A post-doctoral researcher at the HCI Lab of the University of Manitoba in Winnipeg, Canada is developing a system that alerts engrossed smartphone users to upcoming obstacles.
Although many would be inclined to describe the issue of accidentally walking into objects both stationary and moving while texting on a smartphone as a 'First World problem,' the potential for injuries and even fatalities while distracted by a plethora of mobile devices is a growing concern.
Conceived by Juan David Hincapié-Ramos, CrashAlert is a system -- still in its early stages -- that can identify such obstacles and alert a smartphone or tablet user to take evasive action. And avoid banging into things -- much to the disappointment of other smartphone users who are always on the lookout for real-life slapstick events to film and post to YouTube.
First detailed in the MIT Technology Review, CrashAlert is more than simply an app. In order to detect obstacles and post on-screen warnings, additional hardware, in the form of a depth-sensing camera, such as that found on the Microsoft Kinect system is also required. In fact, that's how the proof of concept prototype was created, by literally strapping a Kinect to the back of a tablet. Hincapié-Ramos hopes that future generations of smartphones will adopt this depth-sensing technology in their devices. PrimeSense, the company behind the motion and depth sensing technology inside the Kinect, recently showcased something called the Capri 1.25 which is a sensor small enough to be integrated into a smartphone or tablet yet large enough to house almost all of the technology found in the Kinect.
In experiments with this Kinect/tablet hybrid, subjects tried to navigate a busy cafeteria while playing a game on the device, using only the alerts posted on the screen in order to avoid accidental collisions. Of the tests, Hincapié-Ramos says in the supporting paper he co-authored with Pourang Irani, which will be presented in full at the Chi2013 conference in Paris on May 2: "Study results show that users took simpler corrective actions early on in their path upon noticing an obstacle, felt safer with our system and use it in unexpected ways to help navigate around the environment. This improvement came with no negative impact on performance, showing that even minimal environment information outside the user's periphery can provide for safer usage of mobiles while walking."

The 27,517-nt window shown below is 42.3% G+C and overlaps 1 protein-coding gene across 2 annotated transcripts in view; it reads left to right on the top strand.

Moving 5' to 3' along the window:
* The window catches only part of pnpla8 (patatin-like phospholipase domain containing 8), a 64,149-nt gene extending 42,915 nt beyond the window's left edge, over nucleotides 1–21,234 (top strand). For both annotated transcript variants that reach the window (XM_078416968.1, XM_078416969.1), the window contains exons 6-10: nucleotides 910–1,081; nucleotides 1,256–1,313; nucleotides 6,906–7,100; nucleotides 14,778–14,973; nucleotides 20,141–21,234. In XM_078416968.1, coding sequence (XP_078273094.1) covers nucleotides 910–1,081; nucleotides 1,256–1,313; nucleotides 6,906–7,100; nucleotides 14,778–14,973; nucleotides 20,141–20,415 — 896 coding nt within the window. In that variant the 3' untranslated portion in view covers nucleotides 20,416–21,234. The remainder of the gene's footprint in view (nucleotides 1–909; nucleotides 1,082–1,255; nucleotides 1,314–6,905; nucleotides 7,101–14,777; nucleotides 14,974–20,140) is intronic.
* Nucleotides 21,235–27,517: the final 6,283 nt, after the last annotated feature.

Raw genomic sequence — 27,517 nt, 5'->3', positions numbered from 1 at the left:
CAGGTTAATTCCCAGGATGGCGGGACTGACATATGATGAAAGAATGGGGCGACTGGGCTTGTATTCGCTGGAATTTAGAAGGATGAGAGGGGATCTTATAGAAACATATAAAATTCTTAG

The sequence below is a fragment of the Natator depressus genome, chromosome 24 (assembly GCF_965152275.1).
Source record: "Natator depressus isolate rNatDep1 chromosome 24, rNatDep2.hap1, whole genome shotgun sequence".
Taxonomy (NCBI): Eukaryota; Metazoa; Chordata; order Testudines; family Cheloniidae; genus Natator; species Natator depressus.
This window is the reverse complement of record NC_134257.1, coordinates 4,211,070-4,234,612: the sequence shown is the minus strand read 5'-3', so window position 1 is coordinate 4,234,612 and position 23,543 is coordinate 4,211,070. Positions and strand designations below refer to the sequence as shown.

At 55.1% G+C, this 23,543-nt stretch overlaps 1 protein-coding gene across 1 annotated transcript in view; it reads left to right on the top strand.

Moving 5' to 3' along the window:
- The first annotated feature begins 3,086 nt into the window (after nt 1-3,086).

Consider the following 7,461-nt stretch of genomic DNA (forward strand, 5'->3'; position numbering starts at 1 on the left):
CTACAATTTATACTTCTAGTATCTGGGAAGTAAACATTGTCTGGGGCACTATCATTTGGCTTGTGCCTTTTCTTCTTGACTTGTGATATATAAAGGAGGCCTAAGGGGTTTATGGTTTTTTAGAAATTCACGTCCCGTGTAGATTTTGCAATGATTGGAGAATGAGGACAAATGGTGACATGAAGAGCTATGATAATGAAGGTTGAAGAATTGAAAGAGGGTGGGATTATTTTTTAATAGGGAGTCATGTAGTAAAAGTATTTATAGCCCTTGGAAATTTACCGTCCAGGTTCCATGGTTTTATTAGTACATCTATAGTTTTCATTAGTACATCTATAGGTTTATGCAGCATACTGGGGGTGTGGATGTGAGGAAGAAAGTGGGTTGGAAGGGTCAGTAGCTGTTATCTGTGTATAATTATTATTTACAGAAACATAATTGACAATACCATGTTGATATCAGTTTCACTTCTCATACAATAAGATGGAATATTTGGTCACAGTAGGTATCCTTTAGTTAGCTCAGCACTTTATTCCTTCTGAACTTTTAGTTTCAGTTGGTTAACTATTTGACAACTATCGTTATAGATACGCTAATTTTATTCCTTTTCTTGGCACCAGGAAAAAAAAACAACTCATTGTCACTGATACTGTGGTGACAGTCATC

Following successful early tests, Hincapié-Ramos's next step is to develop a working prototype that integrates the camera technology and perform further testing.
According to an observational study by the Harborview Injury Prevention & Research Center, University of Washington, published in December, texting while walking is hazardous for one's health -- especially when trying to cross the road. It found that while technology was not the only distraction --talking to others and dealing with pets or children also increases a pedestrian's chances of not crossing a road safely, people who were texting on their handsets took almost two seconds longer to cross an average road junction of three to four lanes than those who weren't texting at the time. What's more, they were almost four times more likely to ignore lights, to cross at the middle of the junction, or fail to look both ways before stepping off the curb.
So concerned were they by their results, the researchers called on the US legislature to reconsider laws regarding the safe use of mobile devices. As the report's authors say "Individuals may feel they have ‘safer use' than others, view commuting as ‘down time,' or have compulsive behaviours around mobile device use. But the experimental evidence indicates that distractions impair awareness of surroundings. Ultimately a shift in normative attitudes about pedestrian behaviour, similar to efforts around drunk-driving, will be important to limit the...risk of mobile device use."